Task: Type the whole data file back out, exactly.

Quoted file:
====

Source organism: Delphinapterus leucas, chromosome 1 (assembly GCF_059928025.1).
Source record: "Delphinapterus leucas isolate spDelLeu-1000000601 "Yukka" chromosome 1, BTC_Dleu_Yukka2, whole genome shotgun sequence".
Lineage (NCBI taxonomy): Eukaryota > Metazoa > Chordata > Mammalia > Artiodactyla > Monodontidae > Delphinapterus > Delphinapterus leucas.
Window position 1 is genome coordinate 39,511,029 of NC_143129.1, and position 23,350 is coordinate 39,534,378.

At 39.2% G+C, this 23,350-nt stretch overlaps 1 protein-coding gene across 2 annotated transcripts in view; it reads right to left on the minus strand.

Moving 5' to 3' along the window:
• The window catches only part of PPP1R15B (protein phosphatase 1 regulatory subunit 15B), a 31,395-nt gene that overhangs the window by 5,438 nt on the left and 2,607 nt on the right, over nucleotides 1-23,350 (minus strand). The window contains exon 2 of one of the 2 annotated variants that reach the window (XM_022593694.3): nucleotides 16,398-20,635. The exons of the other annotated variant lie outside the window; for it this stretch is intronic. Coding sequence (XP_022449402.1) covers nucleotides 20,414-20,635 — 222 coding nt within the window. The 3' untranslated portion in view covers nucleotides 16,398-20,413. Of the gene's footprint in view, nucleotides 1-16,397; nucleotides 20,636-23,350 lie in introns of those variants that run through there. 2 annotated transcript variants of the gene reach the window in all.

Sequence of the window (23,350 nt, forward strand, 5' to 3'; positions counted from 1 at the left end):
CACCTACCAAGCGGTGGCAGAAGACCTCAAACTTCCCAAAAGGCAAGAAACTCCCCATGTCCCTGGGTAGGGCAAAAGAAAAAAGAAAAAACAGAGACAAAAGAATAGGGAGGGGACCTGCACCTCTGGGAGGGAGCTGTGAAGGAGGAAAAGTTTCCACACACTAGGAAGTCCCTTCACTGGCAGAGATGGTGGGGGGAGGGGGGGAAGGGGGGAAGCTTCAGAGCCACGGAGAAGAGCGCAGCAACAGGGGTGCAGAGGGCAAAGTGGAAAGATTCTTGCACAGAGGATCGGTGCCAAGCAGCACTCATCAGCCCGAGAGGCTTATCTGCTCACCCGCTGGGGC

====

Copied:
Source organism: Delphinapterus leucas, chromosome 1 (assembly GCF_059928025.1).
Source record: "Delphinapterus leucas isolate spDelLeu-1000000601 "Yukka" chromosome 1, BTC_Dleu_Yukka2, whole genome shotgun sequence".
Lineage (NCBI taxonomy): Eukaryota > Metazoa > Chordata > Mammalia > Artiodactyla > Monodontidae > Delphinapterus > Delphinapterus leucas.
Window position 1 is genome coordinate 39,511,029 of NC_143129.1, and position 23,350 is coordinate 39,534,378.

At 39.2% G+C, this 23,350-nt stretch overlaps 1 protein-coding gene across 2 annotated transcripts in view; it reads right to left on the minus strand.

Moving 5' to 3' along the window:
• The window catches only part of PPP1R15B (protein phosphatase 1 regulatory subunit 15B), a 31,395-nt gene that overhangs the window by 5,438 nt on the left and 2,607 nt on the right, over nucleotides 1-23,350 (minus strand). The window contains exon 2 of one of the 2 annotated variants that reach the window (XM_022593694.3): nucleotides 16,398-20,635. The exons of the other annotated variant lie outside the window; for it this stretch is intronic. Coding sequence (XP_022449402.1) covers nucleotides 20,414-20,635 — 222 coding nt within the window. The 3' untranslated portion in view covers nucleotides 16,398-20,413. Of the gene's footprint in view, nucleotides 1-16,397; nucleotides 20,636-23,350 lie in introns of those variants that run through there. 2 annotated transcript variants of the gene reach the window in all.

Sequence of the window (23,350 nt, forward strand, 5' to 3'; positions counted from 1 at the left end):
CACCTACCAAGCGGTGGCAGAAGACCTCAAACTTCCCAAAAGGCAAGAAACTCCCCATGTCCCTGGGTAGGGCAAAAGAAAAAAGAAAAAACAGAGACAAAAGAATAGGGAGGGGACCTGCACCTCTGGGAGGGAGCTGTGAAGGAGGAAAAGTTTCCACACACTAGGAAGTCCCTTCACTGGCAGAGATGGTGGGGGGAGGGGGGGAAGGGGGGAAGCTTCAGAGCCACGGAGAAGAGCGCAGCAACAGGGGTGCAGAGGGCAAAGTGGAAAGATTCTTGCACAGAGGATCGGTGCCAAGCAGCACTCATCAGCCCGAGAGGCTTATCTGCTCACCCGCTGGGGC